I am home again, after a few months of continuous travel. The wife immediately deployed me to manage Faith on Sunday as she sat down with the two younger ones for exam revision.
My job was to keep Faith from getting bored, and really, there is only so much an iPod playing her favorite YouTube videos can do. You eventually need to give her a car ride and some outside air.
So I took her for her car ride, and then for a walk at nex mall. My jet-lagged mind decided that was a good idea.
On. A. Sunday. Afternoon.
Yeah, I know right?
She was fine, at first. She dragged me around to see stuff. Then at a particular corner of the mall, I think her autistic senses got overwhelmed and she decided to run into the massage chair shop and sit at the cashier counter.
"So sorry!" I said apologetically to the staff there, rushing to get her out of there.
"不用紧，慢慢来！" (Don't worry about it, take your time!) one kind lady staff said, smiling, as I tried to get Faith out of the chair and out the shop. Pulling her off the chair only made things worse, and Faith lay down on the floor, refusing to budge.
"Come, Faith, stand up. We go home, ok?" I said, trying to coax her off the floor. Then after a few tries, she listened, and got up. She took my hand, and we walked/ran to the entrance. But when she reached the line separating the shop and the common corridor, it was like she hit an invisible wall and she u-turned, making her way back to the cashier's counter.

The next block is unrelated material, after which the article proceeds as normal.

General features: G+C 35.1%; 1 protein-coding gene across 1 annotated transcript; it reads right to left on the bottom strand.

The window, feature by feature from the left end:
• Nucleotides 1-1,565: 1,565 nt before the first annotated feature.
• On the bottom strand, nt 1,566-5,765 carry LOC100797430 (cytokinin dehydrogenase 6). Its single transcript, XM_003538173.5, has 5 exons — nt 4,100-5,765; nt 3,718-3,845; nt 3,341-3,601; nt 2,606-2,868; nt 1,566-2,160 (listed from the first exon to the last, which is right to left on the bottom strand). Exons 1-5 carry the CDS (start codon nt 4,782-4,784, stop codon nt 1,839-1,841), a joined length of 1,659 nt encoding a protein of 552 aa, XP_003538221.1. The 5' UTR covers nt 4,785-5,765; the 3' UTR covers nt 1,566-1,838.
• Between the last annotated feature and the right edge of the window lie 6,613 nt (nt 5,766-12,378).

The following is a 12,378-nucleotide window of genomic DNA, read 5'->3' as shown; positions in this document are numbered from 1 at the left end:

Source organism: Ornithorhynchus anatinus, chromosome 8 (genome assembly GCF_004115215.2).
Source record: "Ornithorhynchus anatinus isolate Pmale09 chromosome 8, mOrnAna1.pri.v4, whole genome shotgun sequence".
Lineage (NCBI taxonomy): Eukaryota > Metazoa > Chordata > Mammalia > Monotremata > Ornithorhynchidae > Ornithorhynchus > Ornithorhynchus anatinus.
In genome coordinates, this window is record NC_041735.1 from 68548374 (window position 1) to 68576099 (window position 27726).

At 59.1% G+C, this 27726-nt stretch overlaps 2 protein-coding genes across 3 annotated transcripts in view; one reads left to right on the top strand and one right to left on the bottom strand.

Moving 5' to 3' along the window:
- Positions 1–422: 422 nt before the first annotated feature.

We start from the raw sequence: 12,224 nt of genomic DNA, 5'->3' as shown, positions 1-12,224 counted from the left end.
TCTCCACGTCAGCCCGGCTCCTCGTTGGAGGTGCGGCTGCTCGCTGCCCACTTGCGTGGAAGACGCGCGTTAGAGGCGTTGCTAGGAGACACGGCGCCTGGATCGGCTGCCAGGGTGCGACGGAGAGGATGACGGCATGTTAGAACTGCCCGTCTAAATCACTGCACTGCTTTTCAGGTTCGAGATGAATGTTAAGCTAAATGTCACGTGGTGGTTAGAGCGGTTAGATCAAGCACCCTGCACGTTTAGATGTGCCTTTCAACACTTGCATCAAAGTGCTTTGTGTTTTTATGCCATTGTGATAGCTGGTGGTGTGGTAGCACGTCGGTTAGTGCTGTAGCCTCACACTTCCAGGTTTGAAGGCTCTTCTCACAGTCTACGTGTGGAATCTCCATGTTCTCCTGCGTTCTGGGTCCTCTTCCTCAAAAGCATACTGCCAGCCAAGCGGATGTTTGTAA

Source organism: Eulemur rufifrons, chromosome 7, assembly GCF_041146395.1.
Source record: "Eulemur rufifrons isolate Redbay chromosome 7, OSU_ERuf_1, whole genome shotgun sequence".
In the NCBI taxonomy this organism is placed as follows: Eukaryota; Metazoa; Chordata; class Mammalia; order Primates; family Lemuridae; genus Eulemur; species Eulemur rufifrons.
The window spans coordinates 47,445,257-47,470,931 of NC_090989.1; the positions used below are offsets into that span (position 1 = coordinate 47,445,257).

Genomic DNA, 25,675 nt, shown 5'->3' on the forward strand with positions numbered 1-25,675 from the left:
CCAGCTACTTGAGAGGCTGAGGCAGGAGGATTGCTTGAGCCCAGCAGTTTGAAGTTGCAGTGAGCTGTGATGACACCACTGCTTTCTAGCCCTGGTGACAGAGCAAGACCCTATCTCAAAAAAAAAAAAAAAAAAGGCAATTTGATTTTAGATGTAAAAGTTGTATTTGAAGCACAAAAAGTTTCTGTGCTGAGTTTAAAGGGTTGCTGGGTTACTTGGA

More coaxing from me, and she finally made it past the force field, dashing away from the shop before I could say thank you to the patient and understanding ladies at the shop. Down the broken escalator we went (nex, when are you going to fix that stupid escalator that is causing a bottleneck every time???), and then out the building to the open space.
I thought we could make it all the way to the open-air car park where the car was parked, but she decided to detour to the playground. And then she sat down at the benches, as if to say, "I am so done with the sensory overload and I am going to sit here and rest."
She shook off her shoes and made herself at home.
Once more, I gave her my inspirational speech that would have moved men to tears and the downtrodden to fight for their freedom. In my most William Wallace voice, I said, "Come Faith, wear your shoes. Let's go home. The car is just around the corner."
She frowned at me, her shoes still off.
"Come Faith, wear your shoes. Let's go. The car is so near and Mommy and your siblings are waiting to go to Popo house. You like Popo's house, right?"
It took a few tries but she finally put her shoes back on, and followed me back to the car.
My friend Robert, whose son is also autistic, commented that his son teaches him every day he is not in control.
I agree with Robert. It is a profound lesson for a control freak like me. Robert went on to say of his son, "If he wants to stay put I sit next to him and stay until he decides it is OK to go."
Like Robert with his son, I have found that getting physical with Faith only makes things worse. It gets harder too, as she is now bigger and stronger.
You also learn to develop a very thick skin, because these sensory meltdown episodes happen in full view of the public very often, so you appreciate it tremendously when people show understanding and acceptance.
We are mindful of Faith's condition when we go out, but at the same time, we do not want to completely shut her away, out of this world. So we try, a little at the time, to expose her to places where there are new people, new noises, and different stimuli, in the hope that her autistic senses learn to cope and adapt.
In the process, we, her family, also learn a little more about ourselves. We learn to let go. We learn there is a new normal. We learn to cope and adapt, to change the things we can change, and to accept the things we cannot.